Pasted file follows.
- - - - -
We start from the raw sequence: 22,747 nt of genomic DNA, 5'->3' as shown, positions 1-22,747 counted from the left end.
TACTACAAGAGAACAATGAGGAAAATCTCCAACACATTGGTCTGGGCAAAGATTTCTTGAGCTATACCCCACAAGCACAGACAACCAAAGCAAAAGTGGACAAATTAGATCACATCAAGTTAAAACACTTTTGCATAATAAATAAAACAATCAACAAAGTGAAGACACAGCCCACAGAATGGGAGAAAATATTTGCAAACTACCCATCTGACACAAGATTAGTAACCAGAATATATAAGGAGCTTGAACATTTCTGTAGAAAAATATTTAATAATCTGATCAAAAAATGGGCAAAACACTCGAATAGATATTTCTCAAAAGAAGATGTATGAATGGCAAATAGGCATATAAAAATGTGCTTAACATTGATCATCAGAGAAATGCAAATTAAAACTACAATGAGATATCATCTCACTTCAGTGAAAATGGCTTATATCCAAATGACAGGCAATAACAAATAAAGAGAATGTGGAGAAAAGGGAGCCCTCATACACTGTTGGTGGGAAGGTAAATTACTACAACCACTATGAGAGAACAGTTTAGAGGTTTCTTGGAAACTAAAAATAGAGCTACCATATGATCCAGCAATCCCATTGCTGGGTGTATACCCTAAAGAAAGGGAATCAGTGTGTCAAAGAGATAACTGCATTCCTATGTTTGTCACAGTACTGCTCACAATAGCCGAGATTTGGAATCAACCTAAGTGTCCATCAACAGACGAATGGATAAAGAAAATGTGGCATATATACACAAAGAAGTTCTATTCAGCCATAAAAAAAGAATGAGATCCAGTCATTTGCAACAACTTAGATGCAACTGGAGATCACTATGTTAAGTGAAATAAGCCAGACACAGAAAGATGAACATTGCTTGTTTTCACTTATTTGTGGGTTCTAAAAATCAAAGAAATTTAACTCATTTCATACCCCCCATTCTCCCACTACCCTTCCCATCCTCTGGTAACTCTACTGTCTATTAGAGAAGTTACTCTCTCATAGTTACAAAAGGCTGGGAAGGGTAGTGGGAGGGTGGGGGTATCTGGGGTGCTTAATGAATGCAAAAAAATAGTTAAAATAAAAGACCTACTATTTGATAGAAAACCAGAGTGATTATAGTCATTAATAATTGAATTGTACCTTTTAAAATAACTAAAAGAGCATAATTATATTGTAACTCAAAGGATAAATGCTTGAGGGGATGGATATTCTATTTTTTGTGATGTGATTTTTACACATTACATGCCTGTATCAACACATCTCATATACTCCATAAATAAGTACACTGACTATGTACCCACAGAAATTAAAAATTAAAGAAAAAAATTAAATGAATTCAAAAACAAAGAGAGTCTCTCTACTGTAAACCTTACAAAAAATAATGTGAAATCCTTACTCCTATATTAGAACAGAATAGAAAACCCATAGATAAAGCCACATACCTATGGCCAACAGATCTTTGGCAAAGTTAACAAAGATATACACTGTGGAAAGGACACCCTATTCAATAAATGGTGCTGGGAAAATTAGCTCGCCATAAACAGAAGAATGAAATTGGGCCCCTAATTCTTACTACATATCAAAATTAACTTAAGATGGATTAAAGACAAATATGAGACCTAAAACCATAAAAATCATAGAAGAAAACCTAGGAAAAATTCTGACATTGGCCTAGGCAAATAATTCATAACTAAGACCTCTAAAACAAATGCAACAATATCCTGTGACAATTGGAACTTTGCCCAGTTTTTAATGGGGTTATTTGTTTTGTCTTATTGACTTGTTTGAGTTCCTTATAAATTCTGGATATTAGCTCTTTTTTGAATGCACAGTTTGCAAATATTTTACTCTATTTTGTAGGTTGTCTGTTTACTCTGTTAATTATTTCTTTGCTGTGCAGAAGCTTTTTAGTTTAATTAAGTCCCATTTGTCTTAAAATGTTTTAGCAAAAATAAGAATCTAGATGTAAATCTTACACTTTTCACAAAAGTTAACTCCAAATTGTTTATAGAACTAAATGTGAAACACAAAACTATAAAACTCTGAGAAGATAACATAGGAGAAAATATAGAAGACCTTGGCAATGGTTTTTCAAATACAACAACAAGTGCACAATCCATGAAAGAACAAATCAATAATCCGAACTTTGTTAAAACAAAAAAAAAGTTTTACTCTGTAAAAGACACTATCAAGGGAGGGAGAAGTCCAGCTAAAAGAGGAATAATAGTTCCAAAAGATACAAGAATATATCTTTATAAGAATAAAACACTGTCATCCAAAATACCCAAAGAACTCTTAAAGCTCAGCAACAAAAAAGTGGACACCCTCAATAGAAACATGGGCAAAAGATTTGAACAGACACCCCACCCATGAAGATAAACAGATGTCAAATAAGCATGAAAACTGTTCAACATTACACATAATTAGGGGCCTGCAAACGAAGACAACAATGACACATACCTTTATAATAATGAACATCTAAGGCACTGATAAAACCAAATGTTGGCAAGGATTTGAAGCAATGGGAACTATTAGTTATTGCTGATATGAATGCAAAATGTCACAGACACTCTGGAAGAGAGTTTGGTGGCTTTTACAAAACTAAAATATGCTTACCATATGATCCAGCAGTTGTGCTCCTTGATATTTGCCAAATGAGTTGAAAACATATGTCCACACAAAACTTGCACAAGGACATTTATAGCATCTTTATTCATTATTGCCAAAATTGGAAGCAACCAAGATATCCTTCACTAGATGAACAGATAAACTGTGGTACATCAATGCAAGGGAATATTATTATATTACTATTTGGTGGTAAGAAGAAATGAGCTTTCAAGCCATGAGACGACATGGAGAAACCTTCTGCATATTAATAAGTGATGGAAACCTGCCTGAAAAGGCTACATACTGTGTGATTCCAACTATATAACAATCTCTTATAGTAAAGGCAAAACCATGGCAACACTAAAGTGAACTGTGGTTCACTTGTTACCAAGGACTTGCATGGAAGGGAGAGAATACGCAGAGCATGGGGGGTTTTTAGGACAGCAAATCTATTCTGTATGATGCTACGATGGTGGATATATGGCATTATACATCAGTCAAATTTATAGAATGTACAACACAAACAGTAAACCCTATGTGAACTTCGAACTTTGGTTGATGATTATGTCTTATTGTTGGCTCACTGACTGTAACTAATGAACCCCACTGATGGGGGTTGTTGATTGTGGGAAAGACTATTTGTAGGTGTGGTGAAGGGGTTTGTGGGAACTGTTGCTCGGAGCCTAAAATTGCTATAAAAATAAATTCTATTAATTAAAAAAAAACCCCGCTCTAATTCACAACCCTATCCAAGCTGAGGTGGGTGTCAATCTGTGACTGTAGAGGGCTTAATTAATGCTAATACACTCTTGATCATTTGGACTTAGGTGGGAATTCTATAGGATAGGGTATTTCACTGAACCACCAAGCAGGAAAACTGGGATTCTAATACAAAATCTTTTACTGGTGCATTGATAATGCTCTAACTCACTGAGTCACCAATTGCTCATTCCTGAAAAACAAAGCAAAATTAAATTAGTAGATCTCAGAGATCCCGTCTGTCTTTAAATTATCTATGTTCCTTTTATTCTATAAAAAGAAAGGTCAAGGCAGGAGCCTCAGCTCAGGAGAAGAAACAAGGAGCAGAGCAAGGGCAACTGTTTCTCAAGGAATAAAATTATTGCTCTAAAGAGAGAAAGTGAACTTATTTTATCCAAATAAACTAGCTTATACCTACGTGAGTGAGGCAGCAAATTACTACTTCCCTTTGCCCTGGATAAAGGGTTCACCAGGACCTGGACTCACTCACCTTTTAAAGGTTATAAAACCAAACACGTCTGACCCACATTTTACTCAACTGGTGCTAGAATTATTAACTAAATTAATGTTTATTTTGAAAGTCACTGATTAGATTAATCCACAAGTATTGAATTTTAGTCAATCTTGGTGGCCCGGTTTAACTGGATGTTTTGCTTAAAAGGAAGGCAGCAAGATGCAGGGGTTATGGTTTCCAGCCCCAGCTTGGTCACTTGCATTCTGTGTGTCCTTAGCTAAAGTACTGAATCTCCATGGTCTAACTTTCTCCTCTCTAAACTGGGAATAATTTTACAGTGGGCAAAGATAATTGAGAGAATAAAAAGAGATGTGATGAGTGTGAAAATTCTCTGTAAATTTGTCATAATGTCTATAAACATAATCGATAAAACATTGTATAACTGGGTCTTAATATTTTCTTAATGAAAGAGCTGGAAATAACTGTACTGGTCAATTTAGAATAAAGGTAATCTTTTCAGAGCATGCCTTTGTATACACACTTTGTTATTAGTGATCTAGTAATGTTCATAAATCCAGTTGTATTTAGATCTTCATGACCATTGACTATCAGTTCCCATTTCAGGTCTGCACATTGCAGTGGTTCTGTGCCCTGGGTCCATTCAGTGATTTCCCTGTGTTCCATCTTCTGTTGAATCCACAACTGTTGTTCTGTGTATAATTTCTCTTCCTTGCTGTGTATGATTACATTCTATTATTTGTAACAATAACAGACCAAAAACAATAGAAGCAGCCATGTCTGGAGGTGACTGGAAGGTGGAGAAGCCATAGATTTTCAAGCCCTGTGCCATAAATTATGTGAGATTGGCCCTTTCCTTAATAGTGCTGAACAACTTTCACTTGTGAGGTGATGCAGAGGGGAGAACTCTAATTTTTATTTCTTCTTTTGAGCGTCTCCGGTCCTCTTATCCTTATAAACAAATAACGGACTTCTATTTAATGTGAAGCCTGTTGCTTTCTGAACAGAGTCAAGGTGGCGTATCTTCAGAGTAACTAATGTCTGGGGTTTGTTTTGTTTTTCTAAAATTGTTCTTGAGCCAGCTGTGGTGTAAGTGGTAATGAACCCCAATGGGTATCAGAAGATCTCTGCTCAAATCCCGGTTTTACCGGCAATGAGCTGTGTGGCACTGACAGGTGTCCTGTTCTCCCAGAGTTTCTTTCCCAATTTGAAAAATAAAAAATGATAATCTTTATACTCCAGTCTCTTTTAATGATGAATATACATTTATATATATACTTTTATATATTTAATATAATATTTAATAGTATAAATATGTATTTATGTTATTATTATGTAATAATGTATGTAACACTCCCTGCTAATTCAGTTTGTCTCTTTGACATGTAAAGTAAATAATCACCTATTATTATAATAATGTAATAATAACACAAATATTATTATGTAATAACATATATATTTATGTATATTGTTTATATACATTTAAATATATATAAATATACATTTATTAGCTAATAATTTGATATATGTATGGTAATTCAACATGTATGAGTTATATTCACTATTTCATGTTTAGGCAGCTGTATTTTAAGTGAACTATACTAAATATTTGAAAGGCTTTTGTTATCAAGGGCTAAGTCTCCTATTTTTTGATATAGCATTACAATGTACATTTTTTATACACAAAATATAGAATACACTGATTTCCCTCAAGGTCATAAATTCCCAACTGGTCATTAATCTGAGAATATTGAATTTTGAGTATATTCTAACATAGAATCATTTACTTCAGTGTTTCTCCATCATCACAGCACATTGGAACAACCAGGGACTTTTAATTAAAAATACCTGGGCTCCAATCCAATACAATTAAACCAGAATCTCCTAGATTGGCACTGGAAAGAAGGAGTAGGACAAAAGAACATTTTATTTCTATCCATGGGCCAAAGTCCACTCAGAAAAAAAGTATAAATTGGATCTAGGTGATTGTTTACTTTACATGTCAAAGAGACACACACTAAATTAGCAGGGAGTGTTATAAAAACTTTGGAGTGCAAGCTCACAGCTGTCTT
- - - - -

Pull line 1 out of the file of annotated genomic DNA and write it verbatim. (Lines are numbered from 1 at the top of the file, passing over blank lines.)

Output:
We start from the raw sequence: 22,747 nt of genomic DNA, 5'->3' as shown, positions 1-22,747 counted from the left end.